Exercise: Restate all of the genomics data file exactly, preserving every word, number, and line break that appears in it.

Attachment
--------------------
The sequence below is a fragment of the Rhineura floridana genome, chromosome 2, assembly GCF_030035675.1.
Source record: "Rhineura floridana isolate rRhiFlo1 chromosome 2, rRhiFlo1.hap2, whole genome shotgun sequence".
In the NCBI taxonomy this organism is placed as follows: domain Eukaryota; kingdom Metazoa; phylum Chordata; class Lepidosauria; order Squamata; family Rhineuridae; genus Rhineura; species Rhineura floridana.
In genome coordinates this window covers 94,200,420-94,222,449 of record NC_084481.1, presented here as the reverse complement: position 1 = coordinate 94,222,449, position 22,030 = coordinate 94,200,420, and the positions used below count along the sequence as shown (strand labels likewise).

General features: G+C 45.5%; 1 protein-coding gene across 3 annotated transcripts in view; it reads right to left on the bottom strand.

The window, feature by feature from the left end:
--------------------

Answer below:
The sequence below is a fragment of the Rhineura floridana genome, chromosome 2, assembly GCF_030035675.1.
Source record: "Rhineura floridana isolate rRhiFlo1 chromosome 2, rRhiFlo1.hap2, whole genome shotgun sequence".
In the NCBI taxonomy this organism is placed as follows: domain Eukaryota; kingdom Metazoa; phylum Chordata; class Lepidosauria; order Squamata; family Rhineuridae; genus Rhineura; species Rhineura floridana.
In genome coordinates this window covers 94,200,420-94,222,449 of record NC_084481.1, presented here as the reverse complement: position 1 = coordinate 94,222,449, position 22,030 = coordinate 94,200,420, and the positions used below count along the sequence as shown (strand labels likewise).

General features: G+C 45.5%; 1 protein-coding gene across 3 annotated transcripts in view; it reads right to left on the bottom strand.

The window, feature by feature from the left end: